The revelation of Jesus Christ, which God gave him to show his servants the things that must soon take place. He made it known by sending his angel to his servant John, who bore witness to the word of God and to the testimony of Jesus Christ, even to all that he saw. (Revelation 1:1-2, ESV)
“Revelation”, the common english translation of the greek word “apocalypsis” (αποκαλυψις) which opens this text, is such a familiar term that its basic meaning is almost lost to our ears and eyes. Similarly, the term “apocalypse” has come to refer to any large-scale catastrophic event that threatens the extinction of humankind and life as we know it i.e. zombie apocalypse. (Pace Rick Grimes et al.)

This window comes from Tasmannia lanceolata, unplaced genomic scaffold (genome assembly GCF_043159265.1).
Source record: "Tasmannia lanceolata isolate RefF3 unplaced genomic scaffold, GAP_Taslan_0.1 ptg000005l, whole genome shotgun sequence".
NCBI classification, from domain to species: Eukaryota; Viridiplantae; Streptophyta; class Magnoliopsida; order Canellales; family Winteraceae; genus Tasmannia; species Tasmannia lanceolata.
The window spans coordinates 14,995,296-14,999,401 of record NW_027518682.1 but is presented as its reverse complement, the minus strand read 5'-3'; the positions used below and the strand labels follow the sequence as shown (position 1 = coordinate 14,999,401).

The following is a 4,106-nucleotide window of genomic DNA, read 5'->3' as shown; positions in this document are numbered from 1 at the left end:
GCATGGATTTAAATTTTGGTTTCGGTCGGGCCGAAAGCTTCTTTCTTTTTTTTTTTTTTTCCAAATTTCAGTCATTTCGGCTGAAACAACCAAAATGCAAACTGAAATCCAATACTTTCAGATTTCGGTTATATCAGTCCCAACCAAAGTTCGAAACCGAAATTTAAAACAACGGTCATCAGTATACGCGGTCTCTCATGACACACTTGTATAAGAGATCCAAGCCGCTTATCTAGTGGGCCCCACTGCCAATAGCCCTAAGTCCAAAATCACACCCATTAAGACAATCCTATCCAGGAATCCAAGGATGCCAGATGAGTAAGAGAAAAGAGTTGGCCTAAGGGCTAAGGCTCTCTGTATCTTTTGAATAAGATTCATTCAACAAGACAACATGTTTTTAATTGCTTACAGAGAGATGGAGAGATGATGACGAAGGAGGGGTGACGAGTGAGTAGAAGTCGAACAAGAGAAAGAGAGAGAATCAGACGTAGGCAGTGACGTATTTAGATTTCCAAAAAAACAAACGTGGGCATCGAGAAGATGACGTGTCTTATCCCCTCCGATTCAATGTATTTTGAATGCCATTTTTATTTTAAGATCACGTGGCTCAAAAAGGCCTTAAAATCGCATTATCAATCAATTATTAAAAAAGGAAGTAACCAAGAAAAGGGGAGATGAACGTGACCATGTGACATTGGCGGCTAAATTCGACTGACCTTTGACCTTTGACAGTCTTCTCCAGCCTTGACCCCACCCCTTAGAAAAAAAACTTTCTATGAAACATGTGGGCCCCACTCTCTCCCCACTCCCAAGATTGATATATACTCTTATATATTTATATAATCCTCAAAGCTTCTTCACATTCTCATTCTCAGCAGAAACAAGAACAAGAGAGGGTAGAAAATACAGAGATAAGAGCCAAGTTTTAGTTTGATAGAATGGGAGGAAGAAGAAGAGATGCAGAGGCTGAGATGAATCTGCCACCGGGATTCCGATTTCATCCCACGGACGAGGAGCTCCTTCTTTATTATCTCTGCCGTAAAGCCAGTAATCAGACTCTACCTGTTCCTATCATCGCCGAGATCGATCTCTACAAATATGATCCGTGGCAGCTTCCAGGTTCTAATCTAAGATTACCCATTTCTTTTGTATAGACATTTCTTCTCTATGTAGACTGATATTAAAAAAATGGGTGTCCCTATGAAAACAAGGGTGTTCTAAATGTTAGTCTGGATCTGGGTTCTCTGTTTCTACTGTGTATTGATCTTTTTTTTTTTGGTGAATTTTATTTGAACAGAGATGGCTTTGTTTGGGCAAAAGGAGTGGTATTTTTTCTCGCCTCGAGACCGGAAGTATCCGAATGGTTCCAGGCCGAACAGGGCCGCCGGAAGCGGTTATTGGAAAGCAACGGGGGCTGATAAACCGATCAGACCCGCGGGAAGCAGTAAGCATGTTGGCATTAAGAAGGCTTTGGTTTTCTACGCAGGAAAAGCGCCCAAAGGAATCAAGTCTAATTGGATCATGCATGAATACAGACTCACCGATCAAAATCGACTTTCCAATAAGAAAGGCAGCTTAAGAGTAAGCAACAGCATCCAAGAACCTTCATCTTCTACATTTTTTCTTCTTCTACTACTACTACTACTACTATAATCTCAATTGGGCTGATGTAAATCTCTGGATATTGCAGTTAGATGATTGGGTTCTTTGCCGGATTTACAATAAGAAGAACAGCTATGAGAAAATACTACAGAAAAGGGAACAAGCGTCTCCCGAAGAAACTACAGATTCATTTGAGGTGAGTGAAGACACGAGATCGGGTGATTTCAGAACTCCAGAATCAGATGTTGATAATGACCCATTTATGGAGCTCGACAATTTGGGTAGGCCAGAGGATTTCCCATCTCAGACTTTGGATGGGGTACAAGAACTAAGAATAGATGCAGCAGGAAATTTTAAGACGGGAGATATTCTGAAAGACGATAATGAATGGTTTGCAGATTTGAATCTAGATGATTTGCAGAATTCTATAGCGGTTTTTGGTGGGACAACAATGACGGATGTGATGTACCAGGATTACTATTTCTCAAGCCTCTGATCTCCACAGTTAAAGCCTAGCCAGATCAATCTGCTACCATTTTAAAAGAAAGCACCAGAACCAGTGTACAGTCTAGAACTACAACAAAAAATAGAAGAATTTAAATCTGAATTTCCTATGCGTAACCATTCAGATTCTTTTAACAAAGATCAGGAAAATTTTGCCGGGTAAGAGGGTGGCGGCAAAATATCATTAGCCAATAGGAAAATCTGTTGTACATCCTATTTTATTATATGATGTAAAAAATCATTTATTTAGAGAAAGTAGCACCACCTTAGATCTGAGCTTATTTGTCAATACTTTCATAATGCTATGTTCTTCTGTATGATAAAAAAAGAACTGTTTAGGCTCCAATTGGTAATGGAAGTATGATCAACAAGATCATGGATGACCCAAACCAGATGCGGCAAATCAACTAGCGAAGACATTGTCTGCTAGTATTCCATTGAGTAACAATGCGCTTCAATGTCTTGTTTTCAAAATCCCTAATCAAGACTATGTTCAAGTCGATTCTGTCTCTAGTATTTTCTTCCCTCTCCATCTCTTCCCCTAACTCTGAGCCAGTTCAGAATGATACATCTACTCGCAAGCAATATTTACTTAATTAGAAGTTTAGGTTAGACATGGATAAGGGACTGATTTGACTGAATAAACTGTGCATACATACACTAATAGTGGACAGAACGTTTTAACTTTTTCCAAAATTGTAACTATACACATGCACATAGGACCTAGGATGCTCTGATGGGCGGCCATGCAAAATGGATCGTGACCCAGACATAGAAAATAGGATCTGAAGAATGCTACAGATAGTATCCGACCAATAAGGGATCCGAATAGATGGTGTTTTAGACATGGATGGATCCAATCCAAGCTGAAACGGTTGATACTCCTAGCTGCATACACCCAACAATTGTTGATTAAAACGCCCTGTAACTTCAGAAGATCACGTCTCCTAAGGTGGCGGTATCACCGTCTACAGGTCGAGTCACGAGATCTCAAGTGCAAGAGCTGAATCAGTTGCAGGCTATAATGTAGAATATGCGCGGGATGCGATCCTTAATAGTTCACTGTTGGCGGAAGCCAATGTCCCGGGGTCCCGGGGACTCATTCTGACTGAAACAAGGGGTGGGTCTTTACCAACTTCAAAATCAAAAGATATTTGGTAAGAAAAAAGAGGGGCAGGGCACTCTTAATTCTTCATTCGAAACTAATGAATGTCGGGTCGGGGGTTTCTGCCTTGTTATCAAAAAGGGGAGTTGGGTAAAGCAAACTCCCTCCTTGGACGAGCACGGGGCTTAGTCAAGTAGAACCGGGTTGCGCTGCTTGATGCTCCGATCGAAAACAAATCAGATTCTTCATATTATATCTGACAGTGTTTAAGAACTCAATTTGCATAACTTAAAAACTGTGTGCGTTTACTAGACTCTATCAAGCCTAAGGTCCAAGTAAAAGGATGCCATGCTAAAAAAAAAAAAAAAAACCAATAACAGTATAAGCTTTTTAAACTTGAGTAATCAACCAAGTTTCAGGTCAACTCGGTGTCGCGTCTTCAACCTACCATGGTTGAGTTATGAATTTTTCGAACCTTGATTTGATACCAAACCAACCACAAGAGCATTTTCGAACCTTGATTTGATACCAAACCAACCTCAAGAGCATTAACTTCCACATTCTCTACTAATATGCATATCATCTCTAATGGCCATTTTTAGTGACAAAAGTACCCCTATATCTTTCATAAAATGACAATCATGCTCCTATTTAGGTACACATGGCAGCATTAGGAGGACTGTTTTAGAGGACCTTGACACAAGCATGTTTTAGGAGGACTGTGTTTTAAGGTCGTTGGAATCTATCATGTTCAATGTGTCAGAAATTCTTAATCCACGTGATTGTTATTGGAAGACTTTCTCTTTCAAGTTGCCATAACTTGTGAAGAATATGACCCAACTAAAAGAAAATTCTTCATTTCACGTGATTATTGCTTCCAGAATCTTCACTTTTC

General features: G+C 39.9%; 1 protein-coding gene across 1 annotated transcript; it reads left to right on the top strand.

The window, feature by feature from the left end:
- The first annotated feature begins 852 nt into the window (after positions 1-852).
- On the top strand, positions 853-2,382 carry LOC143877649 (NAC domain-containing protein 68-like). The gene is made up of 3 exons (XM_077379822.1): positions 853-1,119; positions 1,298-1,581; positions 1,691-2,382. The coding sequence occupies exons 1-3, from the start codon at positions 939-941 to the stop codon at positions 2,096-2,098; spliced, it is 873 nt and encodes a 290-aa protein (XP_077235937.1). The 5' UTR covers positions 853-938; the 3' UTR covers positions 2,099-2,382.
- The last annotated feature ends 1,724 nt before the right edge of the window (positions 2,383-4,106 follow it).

But slow down and listen to the text. John’s first readers did not have this linguistic and cultural baggage hanging on these terms. They were not dispensationalists. There was no such thing as guns or atomic bombs. They had not heard of global warming. John and his early readers had their own linguistic and cultural milieu which shaped their understanding of the term “apocalypse” and the other terms, allusions, and images John uses throughout this prophetic letter to the Christian communities in first century Asia Minor. Like learning a new language, it takes some mental effort and yes some reading and research to understand and interpret an ancient text, including those included in our Scriptures.